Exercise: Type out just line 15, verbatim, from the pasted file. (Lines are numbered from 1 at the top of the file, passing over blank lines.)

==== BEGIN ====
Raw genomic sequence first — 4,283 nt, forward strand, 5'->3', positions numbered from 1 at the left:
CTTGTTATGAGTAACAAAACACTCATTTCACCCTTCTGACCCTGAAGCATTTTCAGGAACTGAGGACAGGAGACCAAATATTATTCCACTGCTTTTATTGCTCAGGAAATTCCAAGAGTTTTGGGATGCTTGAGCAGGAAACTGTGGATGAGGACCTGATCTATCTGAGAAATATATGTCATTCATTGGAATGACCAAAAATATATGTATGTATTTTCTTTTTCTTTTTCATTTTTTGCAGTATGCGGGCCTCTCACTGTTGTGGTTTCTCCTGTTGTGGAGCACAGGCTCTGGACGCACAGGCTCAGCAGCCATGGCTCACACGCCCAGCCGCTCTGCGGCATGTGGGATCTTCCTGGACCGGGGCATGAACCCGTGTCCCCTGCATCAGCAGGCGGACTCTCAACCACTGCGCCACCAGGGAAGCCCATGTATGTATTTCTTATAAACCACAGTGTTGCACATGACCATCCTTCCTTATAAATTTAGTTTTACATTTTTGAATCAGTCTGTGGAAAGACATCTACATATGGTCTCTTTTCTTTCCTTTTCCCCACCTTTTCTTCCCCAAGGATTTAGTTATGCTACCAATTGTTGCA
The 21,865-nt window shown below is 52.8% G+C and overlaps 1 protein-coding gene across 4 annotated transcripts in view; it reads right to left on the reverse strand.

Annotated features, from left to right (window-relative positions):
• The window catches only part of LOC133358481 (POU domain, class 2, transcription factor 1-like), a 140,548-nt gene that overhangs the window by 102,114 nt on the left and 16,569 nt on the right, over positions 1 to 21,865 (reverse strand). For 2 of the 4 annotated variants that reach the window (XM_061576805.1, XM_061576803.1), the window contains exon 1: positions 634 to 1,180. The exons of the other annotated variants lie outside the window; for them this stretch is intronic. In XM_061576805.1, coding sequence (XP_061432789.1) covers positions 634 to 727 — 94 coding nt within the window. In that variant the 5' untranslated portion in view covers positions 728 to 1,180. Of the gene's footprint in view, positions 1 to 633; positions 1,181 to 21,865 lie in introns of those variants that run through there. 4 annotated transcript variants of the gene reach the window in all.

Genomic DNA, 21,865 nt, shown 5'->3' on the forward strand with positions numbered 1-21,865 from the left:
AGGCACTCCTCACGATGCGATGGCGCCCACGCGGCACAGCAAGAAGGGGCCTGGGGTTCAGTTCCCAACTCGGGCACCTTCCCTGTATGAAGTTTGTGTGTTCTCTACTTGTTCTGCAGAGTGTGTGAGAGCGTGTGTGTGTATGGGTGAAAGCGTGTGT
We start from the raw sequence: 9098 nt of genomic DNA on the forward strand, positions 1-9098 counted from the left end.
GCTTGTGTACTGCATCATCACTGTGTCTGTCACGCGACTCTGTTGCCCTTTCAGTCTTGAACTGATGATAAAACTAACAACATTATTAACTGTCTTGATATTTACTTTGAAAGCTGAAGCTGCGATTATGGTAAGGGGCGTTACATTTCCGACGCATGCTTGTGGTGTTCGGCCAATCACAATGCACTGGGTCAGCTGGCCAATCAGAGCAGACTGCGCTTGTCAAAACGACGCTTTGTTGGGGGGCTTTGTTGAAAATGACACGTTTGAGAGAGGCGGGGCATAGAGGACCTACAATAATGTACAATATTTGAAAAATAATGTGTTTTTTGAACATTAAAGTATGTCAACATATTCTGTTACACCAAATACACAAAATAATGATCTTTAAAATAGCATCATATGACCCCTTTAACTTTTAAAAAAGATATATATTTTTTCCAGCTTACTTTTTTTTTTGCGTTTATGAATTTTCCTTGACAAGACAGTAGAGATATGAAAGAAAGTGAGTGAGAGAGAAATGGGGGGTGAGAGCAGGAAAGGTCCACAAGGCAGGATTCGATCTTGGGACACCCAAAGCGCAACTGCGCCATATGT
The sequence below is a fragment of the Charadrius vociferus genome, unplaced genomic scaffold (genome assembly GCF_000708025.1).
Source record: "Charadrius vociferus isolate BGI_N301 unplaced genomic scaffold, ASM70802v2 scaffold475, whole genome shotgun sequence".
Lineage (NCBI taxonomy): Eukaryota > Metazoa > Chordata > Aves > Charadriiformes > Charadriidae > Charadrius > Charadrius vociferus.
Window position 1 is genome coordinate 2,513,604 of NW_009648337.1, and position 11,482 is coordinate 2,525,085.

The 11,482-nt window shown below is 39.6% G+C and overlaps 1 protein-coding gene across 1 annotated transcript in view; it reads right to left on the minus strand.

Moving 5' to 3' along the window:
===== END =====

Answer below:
Moving 5' to 3' along the window: